Some blocks in Brooklyn are known for their crime. Some are known for their brownstones. And others are known as “The Greenest Blocks in Brooklyn.” One such block is Lincoln Place between Nostrand and New York Avenues whose streetscape gardens rival all others. Sure, the block is tree-lined and potted plants are fixtures on many a stoop. But it’s the flowers planted in a wooden bed frame, porcelain toilet bowl, patio chair, and a stainless steel kitchen sink that sets the street apart as one of the greenest (and most unique) in Brooklyn.
The man behind these green displays is Michael Blue. He is an artist whose story and personal character is just as surprising and delightful as his work. We had the chance to sit down with Blue (on one of his hand-made sidewalk benches, in fact) to hear how he went from an incarcerated teenager with a record for stealing cars, to the generous artist he is today.
One of the first things you might notice about Blue is the patch of long, blue hair in the back of his head… also the tattoos on his arms… and his wide smile. He greets just about everyone who passes by us that afternoon, and he holds the literal gate key to what seems to be a coveted outdoor storage area where he keeps some of his paintings.
Originally from St. Vincent, Blue has lived in Brooklyn for most of his adult life. He was an intelligent kid growing up. He got into Automotive High School and used his smarts to apply those lessons to a new venture in stealing cars for cash. With a few misdemeanors on his record, his mother eventually sent him to live upstate with some family. It was there thatBlue was incarcerated for a crime that, in this case, he didn’t commit.
“I did so much I never got caught for. I got caught for something I didn’t do. That almost crushed my whole life.”
Blue spent three and half years in prison and was let go on bail after his trial date which was set for September 11, 2001, never materialized. “I never got that time back. But it was a lesson learned big time.”
In prison Blue made a drawing of a blue, mopey-looking dog on a card for his mother with the words, “Time without you makes me blue! Missing you.” She kept the card, and after Blue was released, he painted the same dog with the same words on a slab of wood that is now part of the beautification structures on Lincoln Place.
“Most of my art,” Blue says, “came from when I was incarcerated and I didn’t know how to express myself through words, so I expressed myself through my art… If I’m having a bad day, you’re going to see that in my art. That’s where my emotions go.”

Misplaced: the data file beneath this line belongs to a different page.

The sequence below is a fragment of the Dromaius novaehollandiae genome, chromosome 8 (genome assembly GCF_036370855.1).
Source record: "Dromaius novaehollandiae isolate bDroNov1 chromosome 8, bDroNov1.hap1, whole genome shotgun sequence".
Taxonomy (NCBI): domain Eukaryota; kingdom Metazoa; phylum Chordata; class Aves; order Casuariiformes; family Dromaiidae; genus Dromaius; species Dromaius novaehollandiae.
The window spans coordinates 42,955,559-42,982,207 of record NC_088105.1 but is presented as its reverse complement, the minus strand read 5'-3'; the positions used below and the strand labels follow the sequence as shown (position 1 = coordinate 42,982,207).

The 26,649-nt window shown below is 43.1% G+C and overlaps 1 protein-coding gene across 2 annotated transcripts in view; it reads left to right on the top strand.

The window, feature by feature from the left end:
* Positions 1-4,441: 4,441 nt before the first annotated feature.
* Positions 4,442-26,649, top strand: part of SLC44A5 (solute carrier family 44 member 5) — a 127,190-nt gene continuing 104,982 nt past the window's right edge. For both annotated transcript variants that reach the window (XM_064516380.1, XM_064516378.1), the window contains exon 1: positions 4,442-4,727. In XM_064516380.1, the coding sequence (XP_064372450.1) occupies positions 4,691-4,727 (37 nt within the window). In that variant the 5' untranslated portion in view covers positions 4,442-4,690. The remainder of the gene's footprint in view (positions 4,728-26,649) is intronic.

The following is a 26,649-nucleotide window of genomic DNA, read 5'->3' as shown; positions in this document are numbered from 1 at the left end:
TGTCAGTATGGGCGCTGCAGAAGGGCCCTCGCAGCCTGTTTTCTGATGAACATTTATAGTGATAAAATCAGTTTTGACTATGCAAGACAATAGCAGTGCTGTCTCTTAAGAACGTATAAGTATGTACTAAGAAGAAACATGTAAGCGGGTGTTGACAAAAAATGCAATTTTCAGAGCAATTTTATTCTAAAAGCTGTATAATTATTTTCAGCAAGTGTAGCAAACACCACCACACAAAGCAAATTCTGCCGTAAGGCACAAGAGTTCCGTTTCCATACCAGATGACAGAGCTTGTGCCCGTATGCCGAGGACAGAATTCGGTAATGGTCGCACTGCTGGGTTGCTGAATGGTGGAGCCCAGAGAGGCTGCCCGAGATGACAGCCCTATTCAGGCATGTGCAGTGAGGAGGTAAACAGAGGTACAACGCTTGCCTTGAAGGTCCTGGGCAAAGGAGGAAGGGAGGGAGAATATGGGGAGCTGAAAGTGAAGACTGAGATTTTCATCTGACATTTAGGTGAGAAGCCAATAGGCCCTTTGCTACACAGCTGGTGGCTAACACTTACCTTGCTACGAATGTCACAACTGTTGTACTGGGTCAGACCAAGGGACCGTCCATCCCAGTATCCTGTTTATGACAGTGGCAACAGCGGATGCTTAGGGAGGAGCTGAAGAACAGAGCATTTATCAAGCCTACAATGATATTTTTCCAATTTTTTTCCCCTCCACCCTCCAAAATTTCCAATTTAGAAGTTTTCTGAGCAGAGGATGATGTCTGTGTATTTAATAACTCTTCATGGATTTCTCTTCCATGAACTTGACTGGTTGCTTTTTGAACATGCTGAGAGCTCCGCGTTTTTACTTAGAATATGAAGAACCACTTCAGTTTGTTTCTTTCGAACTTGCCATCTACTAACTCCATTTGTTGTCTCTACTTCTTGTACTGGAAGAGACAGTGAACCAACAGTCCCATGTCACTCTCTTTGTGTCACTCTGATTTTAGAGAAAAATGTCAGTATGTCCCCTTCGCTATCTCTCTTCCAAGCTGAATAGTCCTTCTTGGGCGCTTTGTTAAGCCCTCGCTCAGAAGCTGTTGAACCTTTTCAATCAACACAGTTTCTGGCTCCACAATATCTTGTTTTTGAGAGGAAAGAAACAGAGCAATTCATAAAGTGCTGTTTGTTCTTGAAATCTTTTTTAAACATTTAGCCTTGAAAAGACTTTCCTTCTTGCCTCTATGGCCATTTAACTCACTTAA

His most recent brand of paintings called “Hang Man,” depicts various prominent men hung from a tree. A stark contrast from the cartoony dogs, Blue says that even though people have been taking these hangman paintings seriously, they are not that serious to him. He started the brand when Trump came in to office. He said that was a time when his friends got scared and he got paranoid. He didn’t know how to express that feeling, so he decided to express it through the hangman series.
After spending some time with Blue, it’s easy to conclude that this is a self-reflective young man who has been through a lot, but has taken the time to make sense of it and move on.
For example a couple years ago, two of his best friends were shot and killed. For about a month, he said, he shut down and didn’t talk to many people. He said he went to the store and bought some magic markers and then drew an elaborate drawing on a large slab of wood as he was processing the loss of his friends. The piece was stolen by someone on his block and sold to a stranger. Blue said he wasn’t bothered that it was stolen, because he had gotten his pain out on that particular drawing. But with some persuasion and help from his friends, Blue was able to track down the drawing. The buyer was willing to give the piece back to him, but Blue insisted on buying it back. He told the guy, “You thought that much of my painting to buy it, now I want to buy it back.”
Blue still doesn’t sell his art work. Instead, he gives it away to friends and family as gifts. One of his greatest gifts could arguably be the structures on Lincoln Place to the neighborhood of Crown Heights. The household fixtures embedded with lush flowers makes the sidewalk feel like a home away from home. Another structure is a tribute to his six Rottweilers (two of which have passed). This is the same piece that has the painting of the blue dog from the card to his mother. It also holds a small koi pond with live goldfish and koi.
It’s all a testament to Blue’s ability to respect his loved ones, acknowledge his pain, and turn it into something that surprises and delights. “I don’t like to hold on to stuff too long. If something happens I want to fix it and move on.” This attitude seems to afford him the freedom to create. Keep on moving on, Blue!
– Katie Baker